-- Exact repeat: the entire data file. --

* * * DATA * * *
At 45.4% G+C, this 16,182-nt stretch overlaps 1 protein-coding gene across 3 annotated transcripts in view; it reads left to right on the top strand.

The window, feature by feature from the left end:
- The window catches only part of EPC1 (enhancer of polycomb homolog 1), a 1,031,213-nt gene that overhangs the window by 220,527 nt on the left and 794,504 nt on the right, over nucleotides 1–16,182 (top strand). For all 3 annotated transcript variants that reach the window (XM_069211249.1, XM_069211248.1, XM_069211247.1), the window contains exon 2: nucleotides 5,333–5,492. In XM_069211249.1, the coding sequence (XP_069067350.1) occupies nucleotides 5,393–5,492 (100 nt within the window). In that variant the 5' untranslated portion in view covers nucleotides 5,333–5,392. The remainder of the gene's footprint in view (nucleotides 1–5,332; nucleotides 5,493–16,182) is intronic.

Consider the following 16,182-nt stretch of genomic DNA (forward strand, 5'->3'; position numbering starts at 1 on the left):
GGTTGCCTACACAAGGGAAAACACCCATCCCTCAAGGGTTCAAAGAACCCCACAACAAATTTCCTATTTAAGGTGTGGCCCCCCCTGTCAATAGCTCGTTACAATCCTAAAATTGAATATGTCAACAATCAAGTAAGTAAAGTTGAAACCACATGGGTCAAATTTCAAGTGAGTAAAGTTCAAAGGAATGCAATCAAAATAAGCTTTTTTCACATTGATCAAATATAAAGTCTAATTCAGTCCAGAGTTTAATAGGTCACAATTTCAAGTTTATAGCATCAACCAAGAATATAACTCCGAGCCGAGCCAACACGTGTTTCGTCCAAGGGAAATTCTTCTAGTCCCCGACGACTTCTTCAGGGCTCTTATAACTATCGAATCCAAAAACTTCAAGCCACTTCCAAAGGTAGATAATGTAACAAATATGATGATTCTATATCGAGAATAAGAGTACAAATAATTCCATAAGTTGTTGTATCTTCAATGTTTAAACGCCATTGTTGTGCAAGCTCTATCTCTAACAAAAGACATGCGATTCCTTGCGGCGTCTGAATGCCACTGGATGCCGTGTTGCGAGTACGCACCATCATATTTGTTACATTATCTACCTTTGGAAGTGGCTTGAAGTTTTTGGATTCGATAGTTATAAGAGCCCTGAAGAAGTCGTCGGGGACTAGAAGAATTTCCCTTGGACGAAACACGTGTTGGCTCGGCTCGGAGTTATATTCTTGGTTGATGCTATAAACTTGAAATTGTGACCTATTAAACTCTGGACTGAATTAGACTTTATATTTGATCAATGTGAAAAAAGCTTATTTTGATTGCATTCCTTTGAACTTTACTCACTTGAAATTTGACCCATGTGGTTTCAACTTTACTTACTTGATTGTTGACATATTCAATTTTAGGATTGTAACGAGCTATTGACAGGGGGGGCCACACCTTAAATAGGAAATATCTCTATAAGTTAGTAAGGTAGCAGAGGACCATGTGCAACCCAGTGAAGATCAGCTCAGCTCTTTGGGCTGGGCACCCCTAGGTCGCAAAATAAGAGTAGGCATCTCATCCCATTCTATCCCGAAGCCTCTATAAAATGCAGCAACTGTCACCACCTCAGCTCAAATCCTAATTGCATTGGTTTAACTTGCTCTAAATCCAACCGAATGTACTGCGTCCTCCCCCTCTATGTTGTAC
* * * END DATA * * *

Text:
At 45.4% G+C, this 16,182-nt stretch overlaps 1 protein-coding gene across 3 annotated transcripts in view; it reads left to right on the top strand.

The window, feature by feature from the left end:
- The window catches only part of EPC1 (enhancer of polycomb homolog 1), a 1,031,213-nt gene that overhangs the window by 220,527 nt on the left and 794,504 nt on the right, over nucleotides 1–16,182 (top strand). For all 3 annotated transcript variants that reach the window (XM_069211249.1, XM_069211248.1, XM_069211247.1), the window contains exon 2: nucleotides 5,333–5,492. In XM_069211249.1, the coding sequence (XP_069067350.1) occupies nucleotides 5,393–5,492 (100 nt within the window). In that variant the 5' untranslated portion in view covers nucleotides 5,333–5,392. The remainder of the gene's footprint in view (nucleotides 1–5,332; nucleotides 5,493–16,182) is intronic.

Consider the following 16,182-nt stretch of genomic DNA (forward strand, 5'->3'; position numbering starts at 1 on the left):
GGTTGCCTACACAAGGGAAAACACCCATCCCTCAAGGGTTCAAAGAACCCCACAACAAATTTCCTATTTAAGGTGTGGCCCCCCCTGTCAATAGCTCGTTACAATCCTAAAATTGAATATGTCAACAATCAAGTAAGTAAAGTTGAAACCACATGGGTCAAATTTCAAGTGAGTAAAGTTCAAAGGAATGCAATCAAAATAAGCTTTTTTCACATTGATCAAATATAAAGTCTAATTCAGTCCAGAGTTTAATAGGTCACAATTTCAAGTTTATAGCATCAACCAAGAATATAACTCCGAGCCGAGCCAACACGTGTTTCGTCCAAGGGAAATTCTTCTAGTCCCCGACGACTTCTTCAGGGCTCTTATAACTATCGAATCCAAAAACTTCAAGCCACTTCCAAAGGTAGATAATGTAACAAATATGATGATTCTATATCGAGAATAAGAGTACAAATAATTCCATAAGTTGTTGTATCTTCAATGTTTAAACGCCATTGTTGTGCAAGCTCTATCTCTAACAAAAGACATGCGATTCCTTGCGGCGTCTGAATGCCACTGGATGCCGTGTTGCGAGTACGCACCATCATATTTGTTACATTATCTACCTTTGGAAGTGGCTTGAAGTTTTTGGATTCGATAGTTATAAGAGCCCTGAAGAAGTCGTCGGGGACTAGAAGAATTTCCCTTGGACGAAACACGTGTTGGCTCGGCTCGGAGTTATATTCTTGGTTGATGCTATAAACTTGAAATTGTGACCTATTAAACTCTGGACTGAATTAGACTTTATATTTGATCAATGTGAAAAAAGCTTATTTTGATTGCATTCCTTTGAACTTTACTCACTTGAAATTTGACCCATGTGGTTTCAACTTTACTTACTTGATTGTTGACATATTCAATTTTAGGATTGTAACGAGCTATTGACAGGGGGGGCCACACCTTAAATAGGAAATATCTCTATAAGTTAGTAAGGTAGCAGAGGACCATGTGCAACCCAGTGAAGATCAGCTCAGCTCTTTGGGCTGGGCACCCCTAGGTCGCAAAATAAGAGTAGGCATCTCATCCCATTCTATCCCGAAGCCTCTATAAAATGCAGCAACTGTCACCACCTCAGCTCAAATCCTAATTGCATTGGTTTAACTTGCTCTAAATCCAACCGAATGTACTGCGTCCTCCCCCTCTATGTTGTAC